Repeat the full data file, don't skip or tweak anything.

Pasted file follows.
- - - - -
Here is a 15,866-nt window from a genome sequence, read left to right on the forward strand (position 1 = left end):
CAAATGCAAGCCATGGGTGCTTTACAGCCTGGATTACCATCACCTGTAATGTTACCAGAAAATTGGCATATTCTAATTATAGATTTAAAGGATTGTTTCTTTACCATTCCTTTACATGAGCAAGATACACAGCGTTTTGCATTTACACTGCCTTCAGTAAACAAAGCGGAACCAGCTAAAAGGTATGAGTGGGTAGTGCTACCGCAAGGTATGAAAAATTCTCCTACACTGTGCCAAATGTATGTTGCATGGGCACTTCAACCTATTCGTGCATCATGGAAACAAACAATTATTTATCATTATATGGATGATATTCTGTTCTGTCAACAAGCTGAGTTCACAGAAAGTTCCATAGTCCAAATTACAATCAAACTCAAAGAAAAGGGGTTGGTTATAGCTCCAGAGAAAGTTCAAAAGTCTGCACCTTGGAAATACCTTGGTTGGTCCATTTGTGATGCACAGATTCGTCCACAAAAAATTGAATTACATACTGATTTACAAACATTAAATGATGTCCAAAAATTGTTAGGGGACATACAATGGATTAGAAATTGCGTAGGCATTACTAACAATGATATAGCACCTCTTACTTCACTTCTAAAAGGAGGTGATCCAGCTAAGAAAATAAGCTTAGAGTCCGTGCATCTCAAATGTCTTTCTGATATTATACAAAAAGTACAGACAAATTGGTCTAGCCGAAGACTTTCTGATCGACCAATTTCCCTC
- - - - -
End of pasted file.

Here is a 15,866-nt window from a genome sequence, read left to right on the forward strand (position 1 = left end):
CAAATGCAAGCCATGGGTGCTTTACAGCCTGGATTACCATCACCTGTAATGTTACCAGAAAATTGGCATATTCTAATTATAGATTTAAAGGATTGTTTCTTTACCATTCCTTTACATGAGCAAGATACACAGCGTTTTGCATTTACACTGCCTTCAGTAAACAAAGCGGAACCAGCTAAAAGGTATGAGTGGGTAGTGCTACCGCAAGGTATGAAAAATTCTCCTACACTGTGCCAAATGTATGTTGCATGGGCACTTCAACCTATTCGTGCATCATGGAAACAAACAATTATTTATCATTATATGGATGATATTCTGTTCTGTCAACAAGCTGAGTTCACAGAAAGTTCCATAGTCCAAATTACAATCAAACTCAAAGAAAAGGGGTTGGTTATAGCTCCAGAGAAAGTTCAAAAGTCTGCACCTTGGAAATACCTTGGTTGGTCCATTTGTGATGCACAGATTCGTCCACAAAAAATTGAATTACATACTGATTTACAAACATTAAATGATGTCCAAAAATTGTTAGGGGACATACAATGGATTAGAAATTGCGTAGGCATTACTAACAATGATATAGCACCTCTTACTTCACTTCTAAAAGGAGGTGATCCAGCTAAGAAAATAAGCTTAGAGTCCGTGCATCTCAAATGTCTTTCTGATATTATACAAAAAGTACAGACAAATTGGTCTAGCCGAAGACTTTCTGATCGACCAATTTCCCTC